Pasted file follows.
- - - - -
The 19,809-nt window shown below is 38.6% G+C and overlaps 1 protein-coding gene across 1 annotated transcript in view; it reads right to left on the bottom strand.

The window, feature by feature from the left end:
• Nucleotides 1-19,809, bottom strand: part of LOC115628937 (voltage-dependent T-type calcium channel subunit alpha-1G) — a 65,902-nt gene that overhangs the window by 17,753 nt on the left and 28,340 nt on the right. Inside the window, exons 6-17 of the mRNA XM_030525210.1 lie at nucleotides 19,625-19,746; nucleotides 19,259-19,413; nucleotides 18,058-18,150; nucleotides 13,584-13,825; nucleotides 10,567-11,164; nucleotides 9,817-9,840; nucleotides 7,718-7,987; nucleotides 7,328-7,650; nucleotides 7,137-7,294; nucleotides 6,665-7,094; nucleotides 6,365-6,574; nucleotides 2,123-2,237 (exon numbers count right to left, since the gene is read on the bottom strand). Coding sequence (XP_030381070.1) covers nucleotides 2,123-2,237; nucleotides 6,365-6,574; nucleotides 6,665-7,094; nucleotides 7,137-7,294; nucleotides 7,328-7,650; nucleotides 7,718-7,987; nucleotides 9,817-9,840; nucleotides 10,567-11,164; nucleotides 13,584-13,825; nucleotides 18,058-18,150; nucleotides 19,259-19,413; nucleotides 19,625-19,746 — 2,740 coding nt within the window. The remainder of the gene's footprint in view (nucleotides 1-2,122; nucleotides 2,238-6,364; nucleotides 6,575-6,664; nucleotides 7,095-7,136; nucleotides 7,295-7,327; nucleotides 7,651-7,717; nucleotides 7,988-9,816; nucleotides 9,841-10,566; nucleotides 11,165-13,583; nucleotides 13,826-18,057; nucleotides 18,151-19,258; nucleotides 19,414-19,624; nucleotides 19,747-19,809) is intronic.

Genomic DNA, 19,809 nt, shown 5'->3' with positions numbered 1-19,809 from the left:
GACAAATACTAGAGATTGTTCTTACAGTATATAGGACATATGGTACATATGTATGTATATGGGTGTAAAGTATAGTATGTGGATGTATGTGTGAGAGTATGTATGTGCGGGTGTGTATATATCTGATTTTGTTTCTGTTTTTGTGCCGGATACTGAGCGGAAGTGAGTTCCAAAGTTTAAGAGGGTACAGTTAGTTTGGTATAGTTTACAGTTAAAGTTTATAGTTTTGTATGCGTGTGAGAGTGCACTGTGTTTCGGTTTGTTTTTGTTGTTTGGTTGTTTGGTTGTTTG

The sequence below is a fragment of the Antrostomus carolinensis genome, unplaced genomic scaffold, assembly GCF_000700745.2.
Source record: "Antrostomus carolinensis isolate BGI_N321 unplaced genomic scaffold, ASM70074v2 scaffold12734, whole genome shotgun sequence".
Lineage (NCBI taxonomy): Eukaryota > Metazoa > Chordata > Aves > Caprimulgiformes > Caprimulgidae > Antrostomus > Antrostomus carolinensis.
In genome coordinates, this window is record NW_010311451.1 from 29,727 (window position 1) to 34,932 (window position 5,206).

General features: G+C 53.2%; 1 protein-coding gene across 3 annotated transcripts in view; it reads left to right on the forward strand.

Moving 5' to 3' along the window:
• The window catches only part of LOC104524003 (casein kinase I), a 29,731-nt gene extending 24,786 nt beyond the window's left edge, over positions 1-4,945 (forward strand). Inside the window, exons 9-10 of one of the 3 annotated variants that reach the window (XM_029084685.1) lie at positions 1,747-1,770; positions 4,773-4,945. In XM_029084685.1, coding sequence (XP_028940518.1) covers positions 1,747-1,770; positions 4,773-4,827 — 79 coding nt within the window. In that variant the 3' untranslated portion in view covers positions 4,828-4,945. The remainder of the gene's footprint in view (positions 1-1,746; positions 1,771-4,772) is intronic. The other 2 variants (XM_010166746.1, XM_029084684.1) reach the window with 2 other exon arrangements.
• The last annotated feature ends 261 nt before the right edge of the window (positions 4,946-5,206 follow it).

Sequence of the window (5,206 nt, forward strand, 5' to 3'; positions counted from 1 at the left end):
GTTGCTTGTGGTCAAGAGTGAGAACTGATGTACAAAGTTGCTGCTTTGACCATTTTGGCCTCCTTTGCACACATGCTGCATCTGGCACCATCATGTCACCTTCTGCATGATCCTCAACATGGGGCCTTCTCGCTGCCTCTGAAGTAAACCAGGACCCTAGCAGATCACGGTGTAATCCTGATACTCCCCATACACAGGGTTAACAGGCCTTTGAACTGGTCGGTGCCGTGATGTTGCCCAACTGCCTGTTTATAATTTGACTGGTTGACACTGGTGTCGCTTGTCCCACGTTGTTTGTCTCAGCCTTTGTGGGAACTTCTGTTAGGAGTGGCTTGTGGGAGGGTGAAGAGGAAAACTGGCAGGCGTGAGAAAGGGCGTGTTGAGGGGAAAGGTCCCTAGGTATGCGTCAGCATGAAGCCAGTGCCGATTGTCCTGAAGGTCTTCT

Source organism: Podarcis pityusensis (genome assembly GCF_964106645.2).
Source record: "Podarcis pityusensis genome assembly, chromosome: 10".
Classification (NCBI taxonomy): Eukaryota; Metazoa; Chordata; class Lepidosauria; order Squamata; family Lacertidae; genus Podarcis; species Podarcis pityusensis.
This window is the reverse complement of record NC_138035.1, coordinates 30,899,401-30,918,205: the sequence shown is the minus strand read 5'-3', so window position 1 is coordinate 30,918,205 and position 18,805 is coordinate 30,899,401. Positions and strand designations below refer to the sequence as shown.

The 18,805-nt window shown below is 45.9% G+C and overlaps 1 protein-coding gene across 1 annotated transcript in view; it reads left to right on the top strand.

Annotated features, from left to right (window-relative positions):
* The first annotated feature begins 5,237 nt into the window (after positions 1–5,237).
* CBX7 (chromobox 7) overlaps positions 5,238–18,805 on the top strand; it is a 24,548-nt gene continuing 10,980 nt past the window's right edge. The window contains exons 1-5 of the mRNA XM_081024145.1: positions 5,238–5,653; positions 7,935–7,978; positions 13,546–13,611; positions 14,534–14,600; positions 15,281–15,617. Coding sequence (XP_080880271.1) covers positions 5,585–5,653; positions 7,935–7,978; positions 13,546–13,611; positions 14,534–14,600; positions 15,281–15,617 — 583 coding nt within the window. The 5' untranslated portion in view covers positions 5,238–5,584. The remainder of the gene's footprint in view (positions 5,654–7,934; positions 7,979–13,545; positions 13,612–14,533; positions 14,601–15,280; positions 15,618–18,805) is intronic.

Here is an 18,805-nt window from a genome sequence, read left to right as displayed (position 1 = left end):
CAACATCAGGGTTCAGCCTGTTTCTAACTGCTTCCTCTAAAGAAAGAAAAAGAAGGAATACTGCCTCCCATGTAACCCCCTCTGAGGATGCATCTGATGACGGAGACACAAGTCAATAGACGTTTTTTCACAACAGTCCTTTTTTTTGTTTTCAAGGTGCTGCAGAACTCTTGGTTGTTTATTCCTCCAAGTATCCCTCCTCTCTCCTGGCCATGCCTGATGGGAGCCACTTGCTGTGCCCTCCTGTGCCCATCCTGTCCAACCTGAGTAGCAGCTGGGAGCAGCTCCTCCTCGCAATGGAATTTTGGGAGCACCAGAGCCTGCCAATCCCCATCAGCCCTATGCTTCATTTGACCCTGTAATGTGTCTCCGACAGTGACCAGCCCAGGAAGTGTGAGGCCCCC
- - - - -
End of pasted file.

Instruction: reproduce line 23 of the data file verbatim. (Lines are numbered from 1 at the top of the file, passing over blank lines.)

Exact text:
* CBX7 (chromobox 7) overlaps positions 5,238–18,805 on the top strand; it is a 24,548-nt gene continuing 10,980 nt past the window's right edge. The window contains exons 1-5 of the mRNA XM_081024145.1: positions 5,238–5,653; positions 7,935–7,978; positions 13,546–13,611; positions 14,534–14,600; positions 15,281–15,617. Coding sequence (XP_080880271.1) covers positions 5,585–5,653; positions 7,935–7,978; positions 13,546–13,611; positions 14,534–14,600; positions 15,281–15,617 — 583 coding nt within the window. The 5' untranslated portion in view covers positions 5,238–5,584. The remainder of the gene's footprint in view (positions 5,654–7,934; positions 7,979–13,545; positions 13,612–14,533; positions 14,601–15,280; positions 15,618–18,805) is intronic.